The writer Christoph Hein gives the laudation for the orchestra.

Christoph Hein got to know the model of the orchestra for poorer children during a stay in Venezuela. In 1975 José Antonio Abreu had founded “El Sistema” there, a network in which children can use musical instruments free of charge and receive music lessons. The project was also a model for an orchestra in Peru, where the Dresden music teachers Deborah Oehler and Luise Börner worked with young musicians during their social year. Back in Dresden they founded “Musaik – Grenzenlos Musizieren e.V.” in 2017 in Prohlis.

Scenic reading on the courage of the young people

Like Muzoon Almellehan, there are many very young people all over the world who are engaged in various areas. And they all do this how only young people can do: passionately, sometimes angrily and always unswervingly. And these young fighters against injustice have been around for a long time. Some even had to give up their lives because of their commitment. Like Helmuth Hübener, who was executed on the guillotine at the age of 17 in 1942 as a resistance fighter against the Nazi regime. At the award ceremony on February 9, 2020, pupils of the Dresden International School will present ten examples of particularly committed children and young people in the past and present in a scenic reading.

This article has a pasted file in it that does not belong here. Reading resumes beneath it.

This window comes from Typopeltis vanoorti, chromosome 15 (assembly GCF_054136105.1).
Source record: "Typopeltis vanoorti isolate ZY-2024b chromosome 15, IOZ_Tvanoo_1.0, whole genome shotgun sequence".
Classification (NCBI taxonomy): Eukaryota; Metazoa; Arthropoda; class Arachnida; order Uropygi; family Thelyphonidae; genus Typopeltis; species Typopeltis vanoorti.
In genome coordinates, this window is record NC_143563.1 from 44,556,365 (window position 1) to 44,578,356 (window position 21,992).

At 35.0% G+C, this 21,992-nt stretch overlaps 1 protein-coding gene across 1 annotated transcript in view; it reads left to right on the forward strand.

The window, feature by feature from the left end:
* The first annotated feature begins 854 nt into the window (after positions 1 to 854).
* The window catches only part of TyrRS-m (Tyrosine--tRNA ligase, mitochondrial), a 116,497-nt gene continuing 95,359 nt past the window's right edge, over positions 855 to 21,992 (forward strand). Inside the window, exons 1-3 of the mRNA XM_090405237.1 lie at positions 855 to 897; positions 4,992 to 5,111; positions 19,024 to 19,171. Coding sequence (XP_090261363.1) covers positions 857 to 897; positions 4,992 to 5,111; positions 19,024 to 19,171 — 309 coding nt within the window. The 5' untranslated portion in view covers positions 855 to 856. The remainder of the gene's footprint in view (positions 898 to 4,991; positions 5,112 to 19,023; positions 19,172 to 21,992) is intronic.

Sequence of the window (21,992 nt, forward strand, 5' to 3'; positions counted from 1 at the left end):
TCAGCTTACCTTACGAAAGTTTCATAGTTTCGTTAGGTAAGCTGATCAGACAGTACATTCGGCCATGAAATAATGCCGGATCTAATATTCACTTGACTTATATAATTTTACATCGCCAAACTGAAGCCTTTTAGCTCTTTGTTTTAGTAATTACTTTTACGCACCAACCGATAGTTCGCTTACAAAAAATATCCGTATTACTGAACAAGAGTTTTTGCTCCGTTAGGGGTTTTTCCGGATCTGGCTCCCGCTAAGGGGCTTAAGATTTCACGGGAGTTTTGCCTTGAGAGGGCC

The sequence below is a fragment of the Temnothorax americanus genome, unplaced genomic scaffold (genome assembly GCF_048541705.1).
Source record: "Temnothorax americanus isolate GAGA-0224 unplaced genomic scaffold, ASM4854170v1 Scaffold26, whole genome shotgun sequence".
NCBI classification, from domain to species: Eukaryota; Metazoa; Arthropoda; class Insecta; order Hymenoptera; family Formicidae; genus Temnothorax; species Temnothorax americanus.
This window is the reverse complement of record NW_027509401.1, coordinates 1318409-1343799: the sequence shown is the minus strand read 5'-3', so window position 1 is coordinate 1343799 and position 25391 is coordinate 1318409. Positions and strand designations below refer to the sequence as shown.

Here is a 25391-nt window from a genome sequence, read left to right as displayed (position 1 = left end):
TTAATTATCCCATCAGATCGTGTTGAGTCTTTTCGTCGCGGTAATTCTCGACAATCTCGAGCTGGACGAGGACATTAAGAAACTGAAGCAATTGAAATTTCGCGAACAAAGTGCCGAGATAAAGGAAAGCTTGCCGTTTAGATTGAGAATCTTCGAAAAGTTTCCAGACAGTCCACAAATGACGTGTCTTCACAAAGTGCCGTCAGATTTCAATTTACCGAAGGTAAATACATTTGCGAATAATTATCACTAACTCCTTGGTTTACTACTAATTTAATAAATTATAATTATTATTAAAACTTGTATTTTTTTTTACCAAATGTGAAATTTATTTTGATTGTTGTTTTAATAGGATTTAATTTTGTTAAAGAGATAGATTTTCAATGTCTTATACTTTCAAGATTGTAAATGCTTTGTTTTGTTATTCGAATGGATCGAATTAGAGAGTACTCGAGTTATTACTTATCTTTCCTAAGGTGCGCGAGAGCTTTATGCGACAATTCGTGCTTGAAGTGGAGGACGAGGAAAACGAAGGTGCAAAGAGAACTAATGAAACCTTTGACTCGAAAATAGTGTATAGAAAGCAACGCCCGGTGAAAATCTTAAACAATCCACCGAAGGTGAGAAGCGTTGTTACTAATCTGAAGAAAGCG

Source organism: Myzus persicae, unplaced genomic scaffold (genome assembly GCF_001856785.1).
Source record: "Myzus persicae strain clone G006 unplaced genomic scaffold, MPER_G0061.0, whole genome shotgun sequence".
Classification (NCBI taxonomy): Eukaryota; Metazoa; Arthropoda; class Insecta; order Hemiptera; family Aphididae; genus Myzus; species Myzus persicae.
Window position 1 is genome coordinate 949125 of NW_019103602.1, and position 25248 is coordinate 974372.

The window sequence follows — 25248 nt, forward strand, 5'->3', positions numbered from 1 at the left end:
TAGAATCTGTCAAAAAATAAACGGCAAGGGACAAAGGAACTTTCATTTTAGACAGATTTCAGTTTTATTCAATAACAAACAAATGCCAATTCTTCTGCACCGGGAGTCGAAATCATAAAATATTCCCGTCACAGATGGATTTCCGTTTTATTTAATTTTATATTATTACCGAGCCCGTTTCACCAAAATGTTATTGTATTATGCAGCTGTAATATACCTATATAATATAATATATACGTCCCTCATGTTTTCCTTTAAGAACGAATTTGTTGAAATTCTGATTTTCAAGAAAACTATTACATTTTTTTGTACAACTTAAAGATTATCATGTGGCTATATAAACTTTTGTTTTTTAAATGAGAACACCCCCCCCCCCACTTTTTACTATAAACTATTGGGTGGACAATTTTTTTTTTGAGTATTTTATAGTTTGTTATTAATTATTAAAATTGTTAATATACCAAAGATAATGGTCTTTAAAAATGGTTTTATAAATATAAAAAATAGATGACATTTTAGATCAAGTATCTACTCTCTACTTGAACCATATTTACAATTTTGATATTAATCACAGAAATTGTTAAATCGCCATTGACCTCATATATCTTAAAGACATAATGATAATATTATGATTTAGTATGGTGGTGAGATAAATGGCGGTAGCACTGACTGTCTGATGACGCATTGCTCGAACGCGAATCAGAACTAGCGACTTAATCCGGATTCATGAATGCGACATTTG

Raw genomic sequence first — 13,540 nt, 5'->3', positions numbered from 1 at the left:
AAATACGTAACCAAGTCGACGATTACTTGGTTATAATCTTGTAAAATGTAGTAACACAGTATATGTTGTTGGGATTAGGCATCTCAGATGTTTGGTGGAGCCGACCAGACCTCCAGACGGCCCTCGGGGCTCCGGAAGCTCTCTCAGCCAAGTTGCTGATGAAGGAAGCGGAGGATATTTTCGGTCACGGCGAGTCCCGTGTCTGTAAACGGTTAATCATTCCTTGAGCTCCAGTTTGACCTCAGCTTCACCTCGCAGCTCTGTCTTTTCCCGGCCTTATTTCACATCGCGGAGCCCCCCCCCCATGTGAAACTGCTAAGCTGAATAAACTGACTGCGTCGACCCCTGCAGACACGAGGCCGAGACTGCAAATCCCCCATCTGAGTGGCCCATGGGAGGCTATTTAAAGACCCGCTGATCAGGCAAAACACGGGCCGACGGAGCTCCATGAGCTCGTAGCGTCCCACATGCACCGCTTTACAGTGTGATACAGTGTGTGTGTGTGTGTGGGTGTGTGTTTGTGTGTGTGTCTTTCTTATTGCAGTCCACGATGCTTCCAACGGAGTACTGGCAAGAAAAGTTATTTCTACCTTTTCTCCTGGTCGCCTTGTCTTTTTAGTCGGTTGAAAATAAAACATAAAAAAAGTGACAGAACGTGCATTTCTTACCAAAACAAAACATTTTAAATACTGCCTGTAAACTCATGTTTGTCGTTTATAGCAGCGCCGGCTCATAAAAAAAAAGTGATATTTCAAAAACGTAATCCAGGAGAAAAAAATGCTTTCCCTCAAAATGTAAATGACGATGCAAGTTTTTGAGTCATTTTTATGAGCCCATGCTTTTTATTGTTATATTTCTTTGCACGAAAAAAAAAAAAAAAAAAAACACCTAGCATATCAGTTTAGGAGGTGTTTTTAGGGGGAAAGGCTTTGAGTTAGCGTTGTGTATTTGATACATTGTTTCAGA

New price sculpture

Even though the wars are over, they are far from over. The dangerous legacies of wars are still buried under the ground all over the world as a potential danger. Even during the bombing of Dresden, 10 to 15 percent of the bombs dropped were duds. In the last 75 years, tons of them have already been removed from the earth. “But we are far from being at the end of the line” says blaster Holger Klemig.

After ten years of the Dresden Prize, during which it has changed, the Friends of Dresden Deutschland e.V. association also wanted to have a new prize sculpture designed. The Dresden artist Thomas Onißeit had the idea to have the splinter of an unexploded bomb blown up by the explosive ordnance disposal for a prize sculpture melted into Plexiglas. The new prize sculpture is thus an authentic memorial against war, which in Dresden even three quarters of a century later is not really over.